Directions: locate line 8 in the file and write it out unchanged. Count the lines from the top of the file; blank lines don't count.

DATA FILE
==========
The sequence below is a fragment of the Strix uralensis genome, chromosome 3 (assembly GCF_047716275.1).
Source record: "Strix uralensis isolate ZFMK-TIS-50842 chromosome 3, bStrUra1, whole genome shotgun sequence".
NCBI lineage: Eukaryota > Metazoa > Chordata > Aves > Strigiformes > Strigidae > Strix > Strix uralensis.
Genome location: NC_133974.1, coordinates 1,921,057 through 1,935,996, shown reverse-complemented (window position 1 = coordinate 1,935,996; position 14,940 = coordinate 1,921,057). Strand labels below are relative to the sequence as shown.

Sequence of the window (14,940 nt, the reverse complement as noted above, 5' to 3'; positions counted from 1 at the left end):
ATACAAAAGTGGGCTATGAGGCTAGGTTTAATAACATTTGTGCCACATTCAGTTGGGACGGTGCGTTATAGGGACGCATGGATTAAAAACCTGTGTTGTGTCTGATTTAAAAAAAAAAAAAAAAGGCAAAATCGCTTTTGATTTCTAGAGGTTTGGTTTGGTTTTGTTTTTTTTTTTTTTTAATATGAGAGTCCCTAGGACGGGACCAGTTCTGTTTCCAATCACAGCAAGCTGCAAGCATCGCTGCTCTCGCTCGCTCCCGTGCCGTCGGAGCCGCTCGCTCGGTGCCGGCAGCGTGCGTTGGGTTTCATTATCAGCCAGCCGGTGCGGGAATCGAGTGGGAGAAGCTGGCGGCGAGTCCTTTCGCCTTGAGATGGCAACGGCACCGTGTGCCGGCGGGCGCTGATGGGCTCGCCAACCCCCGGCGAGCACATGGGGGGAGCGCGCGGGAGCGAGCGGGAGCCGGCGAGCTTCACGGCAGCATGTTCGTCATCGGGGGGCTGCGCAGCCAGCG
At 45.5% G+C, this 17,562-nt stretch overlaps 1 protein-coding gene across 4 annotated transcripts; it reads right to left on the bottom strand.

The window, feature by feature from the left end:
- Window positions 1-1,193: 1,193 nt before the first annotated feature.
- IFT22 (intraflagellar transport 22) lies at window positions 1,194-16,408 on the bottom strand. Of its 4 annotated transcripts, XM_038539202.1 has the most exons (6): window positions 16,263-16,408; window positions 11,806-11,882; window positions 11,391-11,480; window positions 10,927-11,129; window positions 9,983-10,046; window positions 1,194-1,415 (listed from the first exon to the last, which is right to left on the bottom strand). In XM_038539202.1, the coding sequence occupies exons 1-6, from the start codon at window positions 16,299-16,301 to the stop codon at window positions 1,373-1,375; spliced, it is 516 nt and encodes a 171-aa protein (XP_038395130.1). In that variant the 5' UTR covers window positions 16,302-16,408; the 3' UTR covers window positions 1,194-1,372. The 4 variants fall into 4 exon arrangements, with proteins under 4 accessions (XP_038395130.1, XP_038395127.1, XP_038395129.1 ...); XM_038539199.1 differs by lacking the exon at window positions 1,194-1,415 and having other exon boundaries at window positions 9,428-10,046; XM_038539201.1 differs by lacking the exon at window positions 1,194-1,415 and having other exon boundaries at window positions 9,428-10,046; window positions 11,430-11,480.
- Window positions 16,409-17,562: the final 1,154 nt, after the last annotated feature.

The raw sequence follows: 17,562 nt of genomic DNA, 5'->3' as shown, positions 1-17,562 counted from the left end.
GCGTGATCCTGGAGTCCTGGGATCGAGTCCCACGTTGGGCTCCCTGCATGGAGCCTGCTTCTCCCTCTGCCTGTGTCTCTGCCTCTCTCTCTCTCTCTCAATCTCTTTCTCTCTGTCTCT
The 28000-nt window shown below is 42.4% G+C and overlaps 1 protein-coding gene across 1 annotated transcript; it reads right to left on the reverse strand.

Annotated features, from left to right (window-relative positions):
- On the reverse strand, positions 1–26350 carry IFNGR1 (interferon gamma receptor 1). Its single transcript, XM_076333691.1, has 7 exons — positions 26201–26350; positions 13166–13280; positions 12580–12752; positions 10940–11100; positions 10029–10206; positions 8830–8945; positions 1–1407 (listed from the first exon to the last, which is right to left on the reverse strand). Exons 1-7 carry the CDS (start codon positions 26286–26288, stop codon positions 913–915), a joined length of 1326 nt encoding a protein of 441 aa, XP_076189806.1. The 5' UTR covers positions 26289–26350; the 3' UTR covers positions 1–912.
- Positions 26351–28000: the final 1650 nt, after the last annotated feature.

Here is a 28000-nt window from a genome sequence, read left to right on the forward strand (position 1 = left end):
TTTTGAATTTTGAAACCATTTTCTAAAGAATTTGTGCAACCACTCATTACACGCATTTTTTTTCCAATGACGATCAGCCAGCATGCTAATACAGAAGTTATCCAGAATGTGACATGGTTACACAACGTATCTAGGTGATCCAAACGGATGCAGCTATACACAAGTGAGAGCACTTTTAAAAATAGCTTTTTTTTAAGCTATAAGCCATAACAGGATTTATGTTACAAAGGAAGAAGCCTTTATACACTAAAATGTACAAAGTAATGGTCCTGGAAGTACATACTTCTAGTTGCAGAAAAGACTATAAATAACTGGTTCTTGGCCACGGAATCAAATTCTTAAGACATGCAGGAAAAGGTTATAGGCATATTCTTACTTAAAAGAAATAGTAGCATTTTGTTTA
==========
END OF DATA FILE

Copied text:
The window, feature by feature from the left end: